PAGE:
ALTAMONT — Low humidity and a light breeze flowing through the air created a comfortable venue for this year's 4-H and Junior Dairy Show at the Effingham County Fair Thursday.
“You couldn't ask for a better day than this,” said 4-H and Junior Dairy Show Judge Dylan Reed of Vandalia.
Dairy cattle of all shapes and sizes paraded around the show ring.
Cleo McManaway had a ringside seat to the dairy competition.
McManaway sat behind a large table next to the competition ring informing the audience and participants what cattle were being judged and what ribbons each participant won.
“I've been doing this for 34 years,” McManaway said. “I've always said I've got the best seat in the house.”
While McManaway enjoys his fair duties as ring announcer, he doesn't want a formal title.
“I always tell them I'll do anything you want me to do as long as you don't give me a title,” McManaway said. “If you get a title, then people gripe at you.”
“I enjoy working with the kids,” McManaway said. “I get to see their smiles first.”
Samuel Vonderheide of Stewardson had a smile on his face when he received a Junior Champion ribbon for All Other Breeds.
Vonderheide had several cows to escort around the ring on Thursday and walked away with several first-place ribbons. He woke up early in order to get his cattle ready for show.
“I got up at 3 o'clock to start washing them and getting them ready,” Vonderheide said.
Among the accolades Vonderheide took home on Thursday was First in Winter Class, First in Fall Class and First Winter Yearling.
This was Vonderheide's sixth year showing dairy cattle at the Effingham County Fair. He is starting his sophomore year this fall at Stewardson-Strasburg High School and is a member of the FFA.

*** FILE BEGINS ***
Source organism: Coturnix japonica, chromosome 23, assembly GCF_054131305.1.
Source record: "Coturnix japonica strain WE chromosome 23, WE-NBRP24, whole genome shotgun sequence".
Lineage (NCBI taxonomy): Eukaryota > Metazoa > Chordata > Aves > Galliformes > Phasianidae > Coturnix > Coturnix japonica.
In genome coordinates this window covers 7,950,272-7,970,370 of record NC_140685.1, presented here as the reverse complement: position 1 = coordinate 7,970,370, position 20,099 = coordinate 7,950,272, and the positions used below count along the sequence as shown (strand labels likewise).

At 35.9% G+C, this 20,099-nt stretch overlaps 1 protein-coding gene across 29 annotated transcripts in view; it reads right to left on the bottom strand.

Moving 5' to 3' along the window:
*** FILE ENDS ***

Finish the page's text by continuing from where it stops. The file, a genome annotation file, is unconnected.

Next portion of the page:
Kadence Wolff, who will be a freshman this year at Altamont Community High School, entered the 2-year-old Holstein competition. Her father, Kerry Wolff, watched as his daughter walked the Holstein around the ring in front of the judge.
“You can really tell the animals are enjoying the cool weather,” Kerry Wolff said. “The cows are eating more aggressively and they are being more frisky.”
Wolff said he and his daughter got to the fairgrounds early to prepare their Holstein for the show.
“We got here at about 5:30 (a.m.) and hit the wash rack,” Wolff said.
Alexis VanDyke of Mason arrived at the fairgrounds at around 5:30 a.m. as well. This is VanDyke's third year of competition.
“I really like the cows,” VanDyke said. “I really love animals.”
In addition to the dairy show on Thursday, there was a dairy goat competition, along with a 4-H and Junior Pygmy Goat Show.
Nine-year-old Camden Polanin and his brother, 10-year-old Garrin Polanin, of St. Elmo, brought 12 pygmy goats and six dairy goats to the fairgrounds.
“This is my second year,” Garrin said of the 4-H competition. “It takes a couple of hours to get them ready.”
The brothers have been showing regular pygmy goats for five years in sanctioned shows. This year will be Camden's first 4-H show.
Superintendent of the Pygmy Goat Show, Roberta Phillips, noted the number of goats in Thursday's event is lower this year. Phillips has been superintendent of the pygmy show for over 10 years.
“We have about 35 entered this year,” Phillips said. “We're really down this year. We've had up to 60 before.”
Charles Mills can be reached at email@example.com or by phone at 217-347-7151 ext. 126.